COURTESY OF LE JARDIN ACADEMY
Seniors Anthony Burris, left, and Will Housel take a break to chat while on the Le Jardin Academy campus.
High school gamble pays off
The academy welcomes its first seniors as it makes academic and athletic inroads
This year Le Jardin Academy, a private, nonsectarian school situated amid the spectacular vistas of the Koolau Mountains, graduates its first senior class in what is the culmination of a massive journey for the Kailua-based prep school.
Le Jardin Academy
Christa Conry, Ryan Kam and Alex Tomchak
917 Kalanianaole Highway, Kailua 96734
Adrian G. Allan
Blue and white
"I remember at the start that we only had four full-time teachers on staff and we kind of all knew each other on campus," said Headmaster Adrian Allan before pausing to ask, "I mean, can you actually believe that?"
Certainly, Madame Henriette Neal, founder of Le Jardin d'Enfants Preschool, could not have imagined that the preschool she started at St. John's Lutheran Church in 1941 would have developed into a high school that is fast gaining respect around the island.
Le Jardin's high school was founded in 2002. Though it received some press, the private academy with only 50 students -- all of them freshmen -- did not make an immediate splash on the state's scholastic scene.
It was not until the 2004-05 school year, when the first wave of Le Jardin's high school students entered their junior years, that people in the state's education scene started to take notice. That year, with an enrollment of around 150, the school's newspaper received several Windward district awards at that year's Hawaii State High School Journalism Awards, two of its students placed on a regional level at a national essay contest, two others received Model U.N. awards, and its sports teams started turning in credible showings.
Among the school's proudest achievements was the notoriety it received from its entry into the HECO Electron Marathon, which garnered much public attention. Allan said, using an analogy, "Assembling a jigsaw puzzle is very similar to constructing a new school."
These steps may seem small, but to a school just putting it together, they are not.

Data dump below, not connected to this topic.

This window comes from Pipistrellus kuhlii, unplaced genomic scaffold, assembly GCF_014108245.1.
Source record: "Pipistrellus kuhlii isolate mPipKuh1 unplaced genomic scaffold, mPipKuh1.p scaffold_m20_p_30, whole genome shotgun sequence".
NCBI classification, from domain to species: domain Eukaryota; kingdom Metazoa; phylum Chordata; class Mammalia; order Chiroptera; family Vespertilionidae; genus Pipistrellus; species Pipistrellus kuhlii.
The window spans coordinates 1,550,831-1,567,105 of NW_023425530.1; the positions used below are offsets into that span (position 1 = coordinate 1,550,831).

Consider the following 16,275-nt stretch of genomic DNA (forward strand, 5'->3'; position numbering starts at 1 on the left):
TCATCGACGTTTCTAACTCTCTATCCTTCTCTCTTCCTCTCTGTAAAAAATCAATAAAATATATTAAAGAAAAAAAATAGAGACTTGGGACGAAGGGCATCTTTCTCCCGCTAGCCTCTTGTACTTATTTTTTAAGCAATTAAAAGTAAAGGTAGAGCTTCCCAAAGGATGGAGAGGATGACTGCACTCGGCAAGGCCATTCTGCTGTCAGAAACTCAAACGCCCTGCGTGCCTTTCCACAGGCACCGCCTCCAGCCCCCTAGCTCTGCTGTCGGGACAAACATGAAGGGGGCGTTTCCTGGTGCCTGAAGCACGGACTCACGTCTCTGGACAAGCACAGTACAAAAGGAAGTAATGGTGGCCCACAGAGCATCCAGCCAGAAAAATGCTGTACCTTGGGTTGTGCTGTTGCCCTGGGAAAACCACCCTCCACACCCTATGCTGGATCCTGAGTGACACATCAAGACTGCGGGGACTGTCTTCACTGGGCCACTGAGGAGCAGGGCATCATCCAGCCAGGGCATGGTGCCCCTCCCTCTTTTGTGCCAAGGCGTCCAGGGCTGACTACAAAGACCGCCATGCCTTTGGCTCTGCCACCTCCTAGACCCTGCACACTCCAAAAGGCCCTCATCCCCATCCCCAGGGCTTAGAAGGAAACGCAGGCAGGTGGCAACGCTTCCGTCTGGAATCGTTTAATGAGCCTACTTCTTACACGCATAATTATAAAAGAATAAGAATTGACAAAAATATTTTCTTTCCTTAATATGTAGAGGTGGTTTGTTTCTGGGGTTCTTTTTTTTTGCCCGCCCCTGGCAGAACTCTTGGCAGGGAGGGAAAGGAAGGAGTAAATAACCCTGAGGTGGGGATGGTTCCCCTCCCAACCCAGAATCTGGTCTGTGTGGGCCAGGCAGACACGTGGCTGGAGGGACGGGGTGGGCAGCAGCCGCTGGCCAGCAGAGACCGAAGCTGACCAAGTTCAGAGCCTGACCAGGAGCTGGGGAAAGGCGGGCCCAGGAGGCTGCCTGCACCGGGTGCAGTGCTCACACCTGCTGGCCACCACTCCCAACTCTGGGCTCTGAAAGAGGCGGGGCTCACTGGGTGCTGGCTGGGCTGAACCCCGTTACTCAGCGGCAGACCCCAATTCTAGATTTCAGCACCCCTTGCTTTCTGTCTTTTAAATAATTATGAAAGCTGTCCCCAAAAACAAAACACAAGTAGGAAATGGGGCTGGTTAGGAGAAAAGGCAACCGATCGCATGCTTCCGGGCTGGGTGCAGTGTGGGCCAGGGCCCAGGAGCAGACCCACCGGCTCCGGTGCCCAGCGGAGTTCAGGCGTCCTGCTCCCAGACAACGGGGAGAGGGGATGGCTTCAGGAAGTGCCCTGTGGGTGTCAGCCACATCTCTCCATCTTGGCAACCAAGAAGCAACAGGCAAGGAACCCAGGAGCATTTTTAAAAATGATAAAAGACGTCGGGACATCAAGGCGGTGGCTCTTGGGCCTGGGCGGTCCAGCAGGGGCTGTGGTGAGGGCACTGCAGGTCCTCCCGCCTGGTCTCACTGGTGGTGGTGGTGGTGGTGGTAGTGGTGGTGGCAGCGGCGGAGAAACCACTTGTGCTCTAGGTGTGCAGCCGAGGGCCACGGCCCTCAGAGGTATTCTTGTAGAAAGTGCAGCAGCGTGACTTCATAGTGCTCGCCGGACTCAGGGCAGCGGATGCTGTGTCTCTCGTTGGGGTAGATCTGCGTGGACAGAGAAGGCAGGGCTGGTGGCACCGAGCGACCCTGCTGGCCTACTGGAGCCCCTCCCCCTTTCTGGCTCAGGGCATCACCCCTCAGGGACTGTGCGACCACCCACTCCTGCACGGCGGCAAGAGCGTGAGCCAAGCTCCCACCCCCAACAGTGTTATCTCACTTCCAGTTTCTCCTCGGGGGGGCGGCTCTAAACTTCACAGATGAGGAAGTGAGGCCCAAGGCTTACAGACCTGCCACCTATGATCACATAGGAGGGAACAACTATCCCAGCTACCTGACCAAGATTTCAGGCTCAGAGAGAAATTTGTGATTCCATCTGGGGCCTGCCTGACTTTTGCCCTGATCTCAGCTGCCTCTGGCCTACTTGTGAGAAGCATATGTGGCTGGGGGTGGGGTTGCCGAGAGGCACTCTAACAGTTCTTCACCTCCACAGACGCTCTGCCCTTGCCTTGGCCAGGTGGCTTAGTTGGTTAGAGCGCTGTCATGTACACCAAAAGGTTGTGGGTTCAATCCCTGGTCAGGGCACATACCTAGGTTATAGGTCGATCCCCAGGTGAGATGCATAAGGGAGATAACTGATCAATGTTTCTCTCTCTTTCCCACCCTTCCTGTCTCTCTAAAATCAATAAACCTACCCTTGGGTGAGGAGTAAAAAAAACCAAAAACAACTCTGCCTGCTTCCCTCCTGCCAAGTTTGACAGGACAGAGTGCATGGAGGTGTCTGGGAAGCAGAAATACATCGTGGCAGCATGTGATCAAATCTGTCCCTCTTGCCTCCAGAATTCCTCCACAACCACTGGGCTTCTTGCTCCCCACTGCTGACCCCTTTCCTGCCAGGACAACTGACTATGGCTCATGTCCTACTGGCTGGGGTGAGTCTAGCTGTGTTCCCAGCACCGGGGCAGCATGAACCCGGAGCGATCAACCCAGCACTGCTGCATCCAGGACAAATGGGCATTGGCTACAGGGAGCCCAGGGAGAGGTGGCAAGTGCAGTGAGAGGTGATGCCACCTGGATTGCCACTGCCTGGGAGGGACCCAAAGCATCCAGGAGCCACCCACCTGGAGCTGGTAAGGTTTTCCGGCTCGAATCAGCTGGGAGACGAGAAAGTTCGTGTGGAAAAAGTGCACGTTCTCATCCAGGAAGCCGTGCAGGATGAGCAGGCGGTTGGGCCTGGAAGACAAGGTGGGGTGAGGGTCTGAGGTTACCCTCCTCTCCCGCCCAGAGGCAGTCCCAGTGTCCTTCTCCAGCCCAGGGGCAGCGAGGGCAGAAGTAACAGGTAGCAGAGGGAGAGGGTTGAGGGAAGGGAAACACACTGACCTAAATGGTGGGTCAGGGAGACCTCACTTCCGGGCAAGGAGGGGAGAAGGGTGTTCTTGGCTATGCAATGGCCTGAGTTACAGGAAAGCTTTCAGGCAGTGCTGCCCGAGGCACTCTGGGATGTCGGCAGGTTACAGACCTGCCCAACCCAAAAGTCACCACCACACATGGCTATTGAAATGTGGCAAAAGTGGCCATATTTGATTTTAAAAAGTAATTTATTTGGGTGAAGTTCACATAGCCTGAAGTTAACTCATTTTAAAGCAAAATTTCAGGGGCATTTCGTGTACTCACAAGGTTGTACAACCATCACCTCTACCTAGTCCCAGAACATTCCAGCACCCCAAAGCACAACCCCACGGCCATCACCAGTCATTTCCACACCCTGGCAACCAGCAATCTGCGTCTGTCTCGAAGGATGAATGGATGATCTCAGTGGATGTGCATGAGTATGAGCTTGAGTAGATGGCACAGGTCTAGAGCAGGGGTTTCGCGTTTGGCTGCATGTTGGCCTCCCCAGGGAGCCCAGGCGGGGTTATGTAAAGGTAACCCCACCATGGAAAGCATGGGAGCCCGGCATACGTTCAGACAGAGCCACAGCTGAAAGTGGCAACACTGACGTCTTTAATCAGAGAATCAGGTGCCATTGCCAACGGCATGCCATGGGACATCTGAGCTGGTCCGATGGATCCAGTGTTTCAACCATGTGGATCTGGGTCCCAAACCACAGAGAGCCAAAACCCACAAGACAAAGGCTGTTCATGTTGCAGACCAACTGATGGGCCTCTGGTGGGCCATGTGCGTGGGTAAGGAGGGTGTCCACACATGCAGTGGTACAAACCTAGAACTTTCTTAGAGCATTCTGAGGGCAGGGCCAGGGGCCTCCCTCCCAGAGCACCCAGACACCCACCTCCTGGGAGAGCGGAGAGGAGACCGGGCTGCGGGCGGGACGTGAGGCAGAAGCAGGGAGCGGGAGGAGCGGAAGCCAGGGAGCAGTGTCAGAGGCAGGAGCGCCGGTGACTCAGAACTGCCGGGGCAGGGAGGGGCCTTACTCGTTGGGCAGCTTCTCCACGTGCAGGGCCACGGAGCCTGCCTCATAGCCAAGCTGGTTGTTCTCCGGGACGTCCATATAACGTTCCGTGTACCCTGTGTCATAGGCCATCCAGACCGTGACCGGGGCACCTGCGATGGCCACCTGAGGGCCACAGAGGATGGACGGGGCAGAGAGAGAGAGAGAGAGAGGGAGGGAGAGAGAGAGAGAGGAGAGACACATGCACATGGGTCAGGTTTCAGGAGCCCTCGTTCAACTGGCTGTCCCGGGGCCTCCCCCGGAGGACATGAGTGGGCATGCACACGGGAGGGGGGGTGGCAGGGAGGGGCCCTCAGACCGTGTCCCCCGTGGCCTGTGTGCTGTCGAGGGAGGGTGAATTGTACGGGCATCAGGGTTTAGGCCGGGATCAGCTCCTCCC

Several of the puzzle pieces one normally associates with a high school are falling into place now. In 2003, Le Jardin began offering driver's education. In 2004, the school began teaching its first AP class. This year, varsity sports teams and pep rallies are the proposed new fare on the menu.
The most important thing happening at Le Jardin this year, though, is the senior class' graduation. Of this class, Allan remarked, "I will always be grateful to these students and their parents for taking the risk -- and it was a very, very big risk -- and joining our brand new high school."
The school has been transformed from a rather lifeless building that looked little more than a growth on the side of its well-known middle and lower schools to a cozy, yet bustling and serious high school in the space of four years.
In light of the size and breadth of this transformation, Allan and those parents and students can be forgiven for asking themselves, "Can you actually believe it?"
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Filmmaker has mixed feelings over his work
A film co-written and directed by Le Jardin senior Todd Fink has been accepted into the Student Film section of the Hawaii International Film Festival, to be shown at various theaters in Honolulu on Oct. 29 and 30.
The production, "Final Draft," is a short film which Fink describes as a tragic comedy. Fink co-wrote and directed the film with a close friend from his previous school in Colorado, Tristan Davis.
The story is about a writer who, Fink says, "loses the ability to discern between what's real and what's not real, and by the end of the movie, everything sort of clashes together. It's very chaotic."
COURTESY OF LE JARDIN ACADEMY
Le Jardin senior Todd Fink's short film, "Final Draft," will be screened as part of the Hawaii International Film Festival.
Aside from Davis, all of the actors and crew on the film were Le Jardin Academy seniors. Among the cast and crew who are credited are Jeff Butler, Alex Juselis, Corelle Nakamura and Richard Otte.
When asked whether he plans to show his short film at Le Jardin Academy, Fink replied: "I'm not sure because I don't like the film -- when I look at it objectively, I think it's horrible.
"The story isn't very good because I spent so much time editing it that I lost the essence of the original idea. It lost a sense of unification. But at the same time, it's my film. I created it. So in that sense, I like it."
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Seniors were asked: What does it mean to you to be a member of the first graduating class of Le Jardin Academy?
"It means starting new traditions."
"It's fun because the teachers favor us since we all started together."
"It's cool because we are a part of history."
"It means that we are setting the stage for the future."
"I feel honored because Le Jardin has prepared me for college."
"I can come back at any time and really appreciate how much the school has progressed."
"We get to represent the school."
"We got to build the reputation that Le Jardin is going to have."